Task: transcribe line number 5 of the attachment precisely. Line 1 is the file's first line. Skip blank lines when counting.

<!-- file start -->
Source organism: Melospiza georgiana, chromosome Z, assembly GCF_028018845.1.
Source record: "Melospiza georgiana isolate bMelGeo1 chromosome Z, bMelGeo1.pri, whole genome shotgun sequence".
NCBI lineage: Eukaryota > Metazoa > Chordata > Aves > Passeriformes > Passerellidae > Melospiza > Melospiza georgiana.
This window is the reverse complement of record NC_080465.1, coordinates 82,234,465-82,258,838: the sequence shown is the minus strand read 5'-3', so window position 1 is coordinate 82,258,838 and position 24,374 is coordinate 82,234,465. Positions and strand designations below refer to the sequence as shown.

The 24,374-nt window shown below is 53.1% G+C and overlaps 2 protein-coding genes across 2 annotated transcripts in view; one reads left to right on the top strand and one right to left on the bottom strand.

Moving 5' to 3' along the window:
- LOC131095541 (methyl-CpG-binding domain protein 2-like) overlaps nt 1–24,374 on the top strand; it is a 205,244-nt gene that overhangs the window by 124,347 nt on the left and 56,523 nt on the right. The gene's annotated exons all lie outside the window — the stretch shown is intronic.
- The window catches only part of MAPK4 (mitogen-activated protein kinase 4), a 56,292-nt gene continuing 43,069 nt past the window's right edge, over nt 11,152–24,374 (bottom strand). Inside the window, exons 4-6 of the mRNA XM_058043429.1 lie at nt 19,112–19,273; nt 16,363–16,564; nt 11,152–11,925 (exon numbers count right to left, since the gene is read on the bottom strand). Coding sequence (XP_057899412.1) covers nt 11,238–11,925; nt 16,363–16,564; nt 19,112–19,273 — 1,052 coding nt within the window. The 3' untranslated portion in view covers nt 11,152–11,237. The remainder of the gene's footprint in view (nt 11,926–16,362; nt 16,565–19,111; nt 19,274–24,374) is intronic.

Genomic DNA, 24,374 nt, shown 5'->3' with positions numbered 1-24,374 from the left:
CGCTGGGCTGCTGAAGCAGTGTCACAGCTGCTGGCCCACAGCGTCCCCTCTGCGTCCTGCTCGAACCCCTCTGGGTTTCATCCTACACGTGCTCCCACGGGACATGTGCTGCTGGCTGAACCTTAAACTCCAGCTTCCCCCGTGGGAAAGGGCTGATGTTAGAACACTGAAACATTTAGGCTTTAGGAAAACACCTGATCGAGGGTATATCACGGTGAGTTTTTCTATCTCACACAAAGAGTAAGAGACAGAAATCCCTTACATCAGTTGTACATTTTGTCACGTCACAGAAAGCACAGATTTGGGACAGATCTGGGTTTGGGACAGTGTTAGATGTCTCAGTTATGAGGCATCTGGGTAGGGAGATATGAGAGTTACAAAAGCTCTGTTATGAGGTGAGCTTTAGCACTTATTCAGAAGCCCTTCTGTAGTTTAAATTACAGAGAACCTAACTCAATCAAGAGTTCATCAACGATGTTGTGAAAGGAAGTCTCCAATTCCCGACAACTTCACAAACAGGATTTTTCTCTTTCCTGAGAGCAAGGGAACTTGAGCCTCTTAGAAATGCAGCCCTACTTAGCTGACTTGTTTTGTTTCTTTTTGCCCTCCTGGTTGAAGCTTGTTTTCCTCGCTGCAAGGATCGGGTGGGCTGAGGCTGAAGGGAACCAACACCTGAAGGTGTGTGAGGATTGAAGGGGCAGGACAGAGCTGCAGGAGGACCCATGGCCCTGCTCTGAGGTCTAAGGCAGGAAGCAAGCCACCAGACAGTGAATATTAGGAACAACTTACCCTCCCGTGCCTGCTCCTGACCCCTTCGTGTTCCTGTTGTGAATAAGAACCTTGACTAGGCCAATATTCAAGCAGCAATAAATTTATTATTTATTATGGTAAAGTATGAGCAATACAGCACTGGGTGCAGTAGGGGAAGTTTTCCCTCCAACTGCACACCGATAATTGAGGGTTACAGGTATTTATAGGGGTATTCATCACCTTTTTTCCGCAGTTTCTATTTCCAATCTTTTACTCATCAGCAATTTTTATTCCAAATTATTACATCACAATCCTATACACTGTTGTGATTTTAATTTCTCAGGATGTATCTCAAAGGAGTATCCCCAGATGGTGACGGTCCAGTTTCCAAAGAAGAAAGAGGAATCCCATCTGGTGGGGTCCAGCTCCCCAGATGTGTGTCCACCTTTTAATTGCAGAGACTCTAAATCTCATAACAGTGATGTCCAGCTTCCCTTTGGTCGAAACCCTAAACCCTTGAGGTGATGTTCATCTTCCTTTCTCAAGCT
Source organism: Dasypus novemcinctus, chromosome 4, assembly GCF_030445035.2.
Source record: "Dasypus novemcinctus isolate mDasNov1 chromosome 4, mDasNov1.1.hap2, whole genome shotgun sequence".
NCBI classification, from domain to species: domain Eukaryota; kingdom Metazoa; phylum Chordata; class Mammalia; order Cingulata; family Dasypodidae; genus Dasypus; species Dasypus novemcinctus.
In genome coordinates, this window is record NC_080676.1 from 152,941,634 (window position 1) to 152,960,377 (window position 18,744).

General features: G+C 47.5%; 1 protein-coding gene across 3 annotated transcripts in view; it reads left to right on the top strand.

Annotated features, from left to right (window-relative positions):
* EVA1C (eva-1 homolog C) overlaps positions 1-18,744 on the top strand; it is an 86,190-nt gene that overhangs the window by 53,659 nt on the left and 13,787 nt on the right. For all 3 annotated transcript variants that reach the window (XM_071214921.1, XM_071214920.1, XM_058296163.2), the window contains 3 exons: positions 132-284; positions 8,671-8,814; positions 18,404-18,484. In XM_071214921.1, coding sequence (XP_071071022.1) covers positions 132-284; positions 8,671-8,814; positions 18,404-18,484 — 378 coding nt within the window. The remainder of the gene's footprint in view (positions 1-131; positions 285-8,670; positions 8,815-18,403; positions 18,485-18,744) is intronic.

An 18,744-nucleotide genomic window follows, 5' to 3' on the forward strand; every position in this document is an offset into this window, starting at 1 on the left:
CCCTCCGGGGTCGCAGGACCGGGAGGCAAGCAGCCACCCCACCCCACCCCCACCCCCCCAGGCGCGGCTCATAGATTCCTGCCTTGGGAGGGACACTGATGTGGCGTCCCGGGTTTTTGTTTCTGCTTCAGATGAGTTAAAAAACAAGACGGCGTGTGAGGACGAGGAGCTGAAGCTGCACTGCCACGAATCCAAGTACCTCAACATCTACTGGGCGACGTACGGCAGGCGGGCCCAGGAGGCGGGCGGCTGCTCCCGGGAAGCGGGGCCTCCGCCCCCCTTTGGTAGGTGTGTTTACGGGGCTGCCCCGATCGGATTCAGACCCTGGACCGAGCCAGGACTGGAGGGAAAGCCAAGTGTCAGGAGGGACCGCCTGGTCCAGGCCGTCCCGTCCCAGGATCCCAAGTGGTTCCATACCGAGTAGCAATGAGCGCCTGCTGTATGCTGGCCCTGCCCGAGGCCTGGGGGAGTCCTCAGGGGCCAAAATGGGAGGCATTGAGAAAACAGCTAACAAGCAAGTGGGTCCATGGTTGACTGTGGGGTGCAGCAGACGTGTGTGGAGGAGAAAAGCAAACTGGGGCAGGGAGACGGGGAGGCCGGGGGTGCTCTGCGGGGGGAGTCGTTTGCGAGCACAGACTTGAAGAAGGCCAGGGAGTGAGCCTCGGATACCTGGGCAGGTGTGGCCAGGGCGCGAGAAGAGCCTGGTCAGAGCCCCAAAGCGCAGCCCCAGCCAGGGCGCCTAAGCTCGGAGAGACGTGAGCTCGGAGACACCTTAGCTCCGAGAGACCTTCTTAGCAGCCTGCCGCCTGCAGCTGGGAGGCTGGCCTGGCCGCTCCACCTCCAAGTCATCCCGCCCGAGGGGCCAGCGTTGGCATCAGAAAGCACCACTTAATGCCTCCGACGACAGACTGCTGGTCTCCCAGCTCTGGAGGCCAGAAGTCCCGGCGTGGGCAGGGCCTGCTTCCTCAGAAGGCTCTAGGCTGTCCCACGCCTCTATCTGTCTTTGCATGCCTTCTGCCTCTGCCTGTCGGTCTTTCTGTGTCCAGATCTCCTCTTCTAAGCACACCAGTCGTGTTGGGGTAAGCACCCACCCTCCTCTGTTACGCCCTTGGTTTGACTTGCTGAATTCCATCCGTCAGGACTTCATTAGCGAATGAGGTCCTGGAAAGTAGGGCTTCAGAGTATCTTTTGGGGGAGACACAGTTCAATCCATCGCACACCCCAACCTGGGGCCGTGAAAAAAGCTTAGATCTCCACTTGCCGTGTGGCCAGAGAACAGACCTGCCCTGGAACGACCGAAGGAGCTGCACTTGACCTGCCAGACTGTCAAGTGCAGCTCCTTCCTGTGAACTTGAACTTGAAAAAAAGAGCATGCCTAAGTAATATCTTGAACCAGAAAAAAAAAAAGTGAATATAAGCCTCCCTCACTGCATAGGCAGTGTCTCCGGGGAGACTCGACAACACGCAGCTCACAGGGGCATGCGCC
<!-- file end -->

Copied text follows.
The 24,374-nt window shown below is 53.1% G+C and overlaps 2 protein-coding genes across 2 annotated transcripts in view; one reads left to right on the top strand and one right to left on the bottom strand.